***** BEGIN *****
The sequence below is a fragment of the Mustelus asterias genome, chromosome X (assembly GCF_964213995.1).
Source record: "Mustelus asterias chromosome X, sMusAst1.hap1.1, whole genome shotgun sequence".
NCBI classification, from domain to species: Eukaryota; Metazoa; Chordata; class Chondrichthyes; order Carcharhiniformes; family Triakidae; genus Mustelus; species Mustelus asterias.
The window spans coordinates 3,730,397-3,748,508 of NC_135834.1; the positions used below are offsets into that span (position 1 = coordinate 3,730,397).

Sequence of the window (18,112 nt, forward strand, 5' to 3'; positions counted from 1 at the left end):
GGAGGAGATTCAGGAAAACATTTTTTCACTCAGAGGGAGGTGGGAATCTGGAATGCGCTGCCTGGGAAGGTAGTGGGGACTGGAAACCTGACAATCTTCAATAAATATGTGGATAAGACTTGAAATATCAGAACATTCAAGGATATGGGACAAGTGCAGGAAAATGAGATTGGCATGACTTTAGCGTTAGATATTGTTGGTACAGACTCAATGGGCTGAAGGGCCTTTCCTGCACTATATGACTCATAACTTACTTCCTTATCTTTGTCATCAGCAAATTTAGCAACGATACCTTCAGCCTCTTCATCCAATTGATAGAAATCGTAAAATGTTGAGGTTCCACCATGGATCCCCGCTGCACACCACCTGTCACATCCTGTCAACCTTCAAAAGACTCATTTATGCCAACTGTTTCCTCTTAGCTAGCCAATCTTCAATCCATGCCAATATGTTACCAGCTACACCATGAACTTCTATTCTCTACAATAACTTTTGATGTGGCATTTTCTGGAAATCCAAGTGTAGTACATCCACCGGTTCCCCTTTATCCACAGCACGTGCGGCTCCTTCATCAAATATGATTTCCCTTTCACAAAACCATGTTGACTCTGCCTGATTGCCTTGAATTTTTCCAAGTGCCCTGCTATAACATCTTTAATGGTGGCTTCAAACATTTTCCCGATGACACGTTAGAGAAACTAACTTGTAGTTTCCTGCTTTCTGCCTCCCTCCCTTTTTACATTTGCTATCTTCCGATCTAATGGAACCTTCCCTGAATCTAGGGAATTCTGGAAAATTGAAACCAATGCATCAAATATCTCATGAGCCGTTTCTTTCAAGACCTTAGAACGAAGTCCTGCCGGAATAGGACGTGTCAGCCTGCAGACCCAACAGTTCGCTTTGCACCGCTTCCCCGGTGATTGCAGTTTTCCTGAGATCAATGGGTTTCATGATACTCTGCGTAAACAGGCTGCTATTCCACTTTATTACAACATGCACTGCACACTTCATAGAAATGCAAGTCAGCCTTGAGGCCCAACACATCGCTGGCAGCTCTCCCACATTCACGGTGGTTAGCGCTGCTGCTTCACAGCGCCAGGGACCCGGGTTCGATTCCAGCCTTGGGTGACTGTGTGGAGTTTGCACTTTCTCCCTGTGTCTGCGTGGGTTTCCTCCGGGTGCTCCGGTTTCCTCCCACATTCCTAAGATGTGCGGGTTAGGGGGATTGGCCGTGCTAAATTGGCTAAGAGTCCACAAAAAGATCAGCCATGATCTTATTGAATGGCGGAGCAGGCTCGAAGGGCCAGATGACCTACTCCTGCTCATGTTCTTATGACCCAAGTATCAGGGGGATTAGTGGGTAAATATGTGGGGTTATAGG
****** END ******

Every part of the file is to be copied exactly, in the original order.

The sequence below is a fragment of the Mustelus asterias genome, chromosome X (assembly GCF_964213995.1).
Source record: "Mustelus asterias chromosome X, sMusAst1.hap1.1, whole genome shotgun sequence".
NCBI classification, from domain to species: Eukaryota; Metazoa; Chordata; class Chondrichthyes; order Carcharhiniformes; family Triakidae; genus Mustelus; species Mustelus asterias.
The window spans coordinates 3,730,397-3,748,508 of NC_135834.1; the positions used below are offsets into that span (position 1 = coordinate 3,730,397).

Sequence of the window (18,112 nt, forward strand, 5' to 3'; positions counted from 1 at the left end):
GGAGGAGATTCAGGAAAACATTTTTTCACTCAGAGGGAGGTGGGAATCTGGAATGCGCTGCCTGGGAAGGTAGTGGGGACTGGAAACCTGACAATCTTCAATAAATATGTGGATAAGACTTGAAATATCAGAACATTCAAGGATATGGGACAAGTGCAGGAAAATGAGATTGGCATGACTTTAGCGTTAGATATTGTTGGTACAGACTCAATGGGCTGAAGGGCCTTTCCTGCACTATATGACTCATAACTTACTTCCTTATCTTTGTCATCAGCAAATTTAGCAACGATACCTTCAGCCTCTTCATCCAATTGATAGAAATCGTAAAATGTTGAGGTTCCACCATGGATCCCCGCTGCACACCACCTGTCACATCCTGTCAACCTTCAAAAGACTCATTTATGCCAACTGTTTCCTCTTAGCTAGCCAATCTTCAATCCATGCCAATATGTTACCAGCTACACCATGAACTTCTATTCTCTACAATAACTTTTGATGTGGCATTTTCTGGAAATCCAAGTGTAGTACATCCACCGGTTCCCCTTTATCCACAGCACGTGCGGCTCCTTCATCAAATATGATTTCCCTTTCACAAAACCATGTTGACTCTGCCTGATTGCCTTGAATTTTTCCAAGTGCCCTGCTATAACATCTTTAATGGTGGCTTCAAACATTTTCCCGATGACACGTTAGAGAAACTAACTTGTAGTTTCCTGCTTTCTGCCTCCCTCCCTTTTTACATTTGCTATCTTCCGATCTAATGGAACCTTCCCTGAATCTAGGGAATTCTGGAAAATTGAAACCAATGCATCAAATATCTCATGAGCCGTTTCTTTCAAGACCTTAGAACGAAGTCCTGCCGGAATAGGACGTGTCAGCCTGCAGACCCAACAGTTCGCTTTGCACCGCTTCCCCGGTGATTGCAGTTTTCCTGAGATCAATGGGTTTCATGATACTCTGCGTAAACAGGCTGCTATTCCACTTTATTACAACATGCACTGCACACTTCATAGAAATGCAAGTCAGCCTTGAGGCCCAACACATCGCTGGCAGCTCTCCCACATTCACGGTGGTTAGCGCTGCTGCTTCACAGCGCCAGGGACCCGGGTTCGATTCCAGCCTTGGGTGACTGTGTGGAGTTTGCACTTTCTCCCTGTGTCTGCGTGGGTTTCCTCCGGGTGCTCCGGTTTCCTCCCACATTCCTAAGATGTGCGGGTTAGGGGGATTGGCCGTGCTAAATTGGCTAAGAGTCCACAAAAAGATCAGCCATGATCTTATTGAATGGCGGAGCAGGCTCGAAGGGCCAGATGACCTACTCCTGCTCATGTTCTTATGACCCAAGTATCAGGGGGATTAGTGGGTAAATATGTGGGGTTATAGG